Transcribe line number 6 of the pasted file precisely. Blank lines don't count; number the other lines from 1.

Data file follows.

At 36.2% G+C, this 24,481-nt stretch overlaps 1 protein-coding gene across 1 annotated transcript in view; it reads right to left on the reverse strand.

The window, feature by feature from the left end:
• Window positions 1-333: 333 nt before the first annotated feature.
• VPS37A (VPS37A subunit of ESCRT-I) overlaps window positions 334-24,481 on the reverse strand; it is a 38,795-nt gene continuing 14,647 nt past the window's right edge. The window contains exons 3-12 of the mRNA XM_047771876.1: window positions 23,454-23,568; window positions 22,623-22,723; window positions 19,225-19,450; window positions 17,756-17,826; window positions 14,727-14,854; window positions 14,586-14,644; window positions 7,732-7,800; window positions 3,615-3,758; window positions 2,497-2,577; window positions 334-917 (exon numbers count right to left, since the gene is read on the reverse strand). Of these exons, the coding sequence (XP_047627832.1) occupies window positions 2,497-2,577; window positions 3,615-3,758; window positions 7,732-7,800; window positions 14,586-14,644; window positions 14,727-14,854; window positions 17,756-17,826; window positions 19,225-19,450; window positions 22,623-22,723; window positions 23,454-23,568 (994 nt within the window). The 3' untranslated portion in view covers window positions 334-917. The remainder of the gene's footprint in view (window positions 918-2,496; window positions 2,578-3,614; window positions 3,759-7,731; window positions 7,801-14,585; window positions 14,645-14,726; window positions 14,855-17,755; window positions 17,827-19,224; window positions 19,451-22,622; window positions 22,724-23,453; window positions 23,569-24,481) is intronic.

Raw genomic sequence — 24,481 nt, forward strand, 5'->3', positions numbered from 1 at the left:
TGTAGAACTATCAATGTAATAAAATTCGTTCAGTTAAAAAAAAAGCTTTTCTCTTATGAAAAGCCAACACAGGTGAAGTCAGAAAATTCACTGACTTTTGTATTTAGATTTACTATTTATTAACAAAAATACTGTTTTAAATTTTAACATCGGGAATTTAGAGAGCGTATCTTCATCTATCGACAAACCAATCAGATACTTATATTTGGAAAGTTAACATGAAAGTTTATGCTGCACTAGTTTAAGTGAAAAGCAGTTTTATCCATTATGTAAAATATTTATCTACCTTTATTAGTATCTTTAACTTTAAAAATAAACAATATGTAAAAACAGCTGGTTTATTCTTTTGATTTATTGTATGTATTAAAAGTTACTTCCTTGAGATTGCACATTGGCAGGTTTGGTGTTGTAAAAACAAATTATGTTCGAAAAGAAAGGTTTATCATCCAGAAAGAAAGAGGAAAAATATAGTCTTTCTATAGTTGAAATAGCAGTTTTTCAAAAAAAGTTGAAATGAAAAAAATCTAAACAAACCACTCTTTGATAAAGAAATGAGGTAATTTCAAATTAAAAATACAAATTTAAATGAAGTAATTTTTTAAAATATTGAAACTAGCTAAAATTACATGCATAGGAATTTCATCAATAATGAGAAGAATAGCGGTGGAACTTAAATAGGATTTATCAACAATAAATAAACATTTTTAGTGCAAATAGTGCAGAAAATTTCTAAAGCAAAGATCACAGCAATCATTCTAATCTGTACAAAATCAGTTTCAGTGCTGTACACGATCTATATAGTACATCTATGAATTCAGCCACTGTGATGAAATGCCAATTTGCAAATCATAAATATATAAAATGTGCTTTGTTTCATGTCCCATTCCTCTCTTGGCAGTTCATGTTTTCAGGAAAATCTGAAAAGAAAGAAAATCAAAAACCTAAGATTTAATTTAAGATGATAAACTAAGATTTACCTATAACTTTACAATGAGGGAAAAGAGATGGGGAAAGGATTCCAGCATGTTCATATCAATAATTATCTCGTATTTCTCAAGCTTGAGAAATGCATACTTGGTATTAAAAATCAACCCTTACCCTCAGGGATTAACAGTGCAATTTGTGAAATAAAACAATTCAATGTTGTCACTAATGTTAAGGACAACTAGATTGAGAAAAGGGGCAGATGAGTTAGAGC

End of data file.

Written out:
TGTAGAACTATCAATGTAATAAAATTCGTTCAGTTAAAAAAAAAGCTTTTCTCTTATGAAAAGCCAACACAGGTGAAGTCAGAAAATTCACTGACTTTTGTATTTAGATTTACTATTTATTAACAAAAATACTGTTTTAAATTTTAACATCGGGAATTTAGAGAGCGTATCTTCATCTATCGACAAACCAATCAGATACTTATATTTGGAAAGTTAACATGAAAGTTTATGCTGCACTAGTTTAAGTGAAAAGCAGTTTTATCCATTATGTAAAATATTTATCTACCTTTATTAGTATCTTTAACTTTAAAAATAAACAATATGTAAAAACAGCTGGTTTATTCTTTTGATTTATTGTATGTATTAAAAGTTACTTCCTTGAGATTGCACATTGGCAGGTTTGGTGTTGTAAAAACAAATTATGTTCGAAAAGAAAGGTTTATCATCCAGAAAGAAAGAGGAAAAATATAGTCTTTCTATAGTTGAAATAGCAGTTTTTCAAAAAAAGTTGAAATGAAAAAAATCTAAACAAACCACTCTTTGATAAAGAAATGAGGTAATTTCAAATTAAAAATACAAATTTAAATGAAGTAATTTTTTAAAATATTGAAACTAGCTAAAATTACATGCATAGGAATTTCATCAATAATGAGAAGAATAGCGGTGGAACTTAAATAGGATTTATCAACAATAAATAAACATTTTTAGTGCAAATAGTGCAGAAAATTTCTAAAGCAAAGATCACAGCAATCATTCTAATCTGTACAAAATCAGTTTCAGTGCTGTACACGATCTATATAGTACATCTATGAATTCAGCCACTGTGATGAAATGCCAATTTGCAAATCATAAATATATAAAATGTGCTTTGTTTCATGTCCCATTCCTCTCTTGGCAGTTCATGTTTTCAGGAAAATCTGAAAAGAAAGAAAATCAAAAACCTAAGATTTAATTTAAGATGATAAACTAAGATTTACCTATAACTTTACAATGAGGGAAAAGAGATGGGGAAAGGATTCCAGCATGTTCATATCAATAATTATCTCGTATTTCTCAAGCTTGAGAAATGCATACTTGGTATTAAAAATCAACCCTTACCCTCAGGGATTAACAGTGCAATTTGTGAAATAAAACAATTCAATGTTGTCACTAATGTTAAGGACAACTAGATTGAGAAAAGGGGCAGATGAGTTAGAGC